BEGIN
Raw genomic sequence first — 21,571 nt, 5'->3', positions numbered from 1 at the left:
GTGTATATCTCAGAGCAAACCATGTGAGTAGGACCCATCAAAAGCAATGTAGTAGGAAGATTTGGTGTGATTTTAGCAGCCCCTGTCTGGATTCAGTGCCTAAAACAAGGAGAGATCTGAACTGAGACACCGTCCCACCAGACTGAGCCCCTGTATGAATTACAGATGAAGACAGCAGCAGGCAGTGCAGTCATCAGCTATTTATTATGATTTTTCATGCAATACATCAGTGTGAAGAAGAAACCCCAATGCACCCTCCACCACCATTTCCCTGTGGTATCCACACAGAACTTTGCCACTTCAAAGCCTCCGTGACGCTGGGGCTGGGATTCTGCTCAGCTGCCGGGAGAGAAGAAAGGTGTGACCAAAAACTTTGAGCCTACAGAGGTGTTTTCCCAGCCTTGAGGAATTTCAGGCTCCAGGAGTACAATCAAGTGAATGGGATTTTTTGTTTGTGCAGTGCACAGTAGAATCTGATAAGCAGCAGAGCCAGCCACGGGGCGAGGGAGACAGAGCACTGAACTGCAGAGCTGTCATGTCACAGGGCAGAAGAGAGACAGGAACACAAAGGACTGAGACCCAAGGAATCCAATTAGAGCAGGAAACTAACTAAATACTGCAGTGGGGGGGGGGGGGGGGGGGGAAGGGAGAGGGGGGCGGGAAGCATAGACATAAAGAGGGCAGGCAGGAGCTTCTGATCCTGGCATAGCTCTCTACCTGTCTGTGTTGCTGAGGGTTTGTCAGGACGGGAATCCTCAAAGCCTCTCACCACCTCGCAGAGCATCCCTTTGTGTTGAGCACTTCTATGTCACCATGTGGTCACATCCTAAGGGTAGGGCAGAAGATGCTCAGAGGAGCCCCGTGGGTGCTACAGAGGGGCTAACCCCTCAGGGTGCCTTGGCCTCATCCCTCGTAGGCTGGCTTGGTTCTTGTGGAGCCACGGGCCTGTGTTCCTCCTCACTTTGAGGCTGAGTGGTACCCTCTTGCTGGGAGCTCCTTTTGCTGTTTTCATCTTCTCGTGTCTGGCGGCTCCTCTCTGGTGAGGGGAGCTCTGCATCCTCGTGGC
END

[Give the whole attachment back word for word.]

Raw genomic sequence first — 21,571 nt, 5'->3', positions numbered from 1 at the left:
GTGTATATCTCAGAGCAAACCATGTGAGTAGGACCCATCAAAAGCAATGTAGTAGGAAGATTTGGTGTGATTTTAGCAGCCCCTGTCTGGATTCAGTGCCTAAAACAAGGAGAGATCTGAACTGAGACACCGTCCCACCAGACTGAGCCCCTGTATGAATTACAGATGAAGACAGCAGCAGGCAGTGCAGTCATCAGCTATTTATTATGATTTTTCATGCAATACATCAGTGTGAAGAAGAAACCCCAATGCACCCTCCACCACCATTTCCCTGTGGTATCCACACAGAACTTTGCCACTTCAAAGCCTCCGTGACGCTGGGGCTGGGATTCTGCTCAGCTGCCGGGAGAGAAGAAAGGTGTGACCAAAAACTTTGAGCCTACAGAGGTGTTTTCCCAGCCTTGAGGAATTTCAGGCTCCAGGAGTACAATCAAGTGAATGGGATTTTTTGTTTGTGCAGTGCACAGTAGAATCTGATAAGCAGCAGAGCCAGCCACGGGGCGAGGGAGACAGAGCACTGAACTGCAGAGCTGTCATGTCACAGGGCAGAAGAGAGACAGGAACACAAAGGACTGAGACCCAAGGAATCCAATTAGAGCAGGAAACTAACTAAATACTGCAGTGGGGGGGGGGGGGGGGGGGGAAGGGAGAGGGGGGCGGGAAGCATAGACATAAAGAGGGCAGGCAGGAGCTTCTGATCCTGGCATAGCTCTCTACCTGTCTGTGTTGCTGAGGGTTTGTCAGGACGGGAATCCTCAAAGCCTCTCACCACCTCGCAGAGCATCCCTTTGTGTTGAGCACTTCTATGTCACCATGTGGTCACATCCTAAGGGTAGGGCAGAAGATGCTCAGAGGAGCCCCGTGGGTGCTACAGAGGGGCTAACCCCTCAGGGTGCCTTGGCCTCATCCCTCGTAGGCTGGCTTGGTTCTTGTGGAGCCACGGGCCTGTGTTCCTCCTCACTTTGAGGCTGAGTGGTACCCTCTTGCTGGGAGCTCCTTTTGCTGTTTTCATCTTCTCGTGTCTGGCGGCTCCTCTCTGGTGAGGGGAGCTCTGCATCCTCGTGGC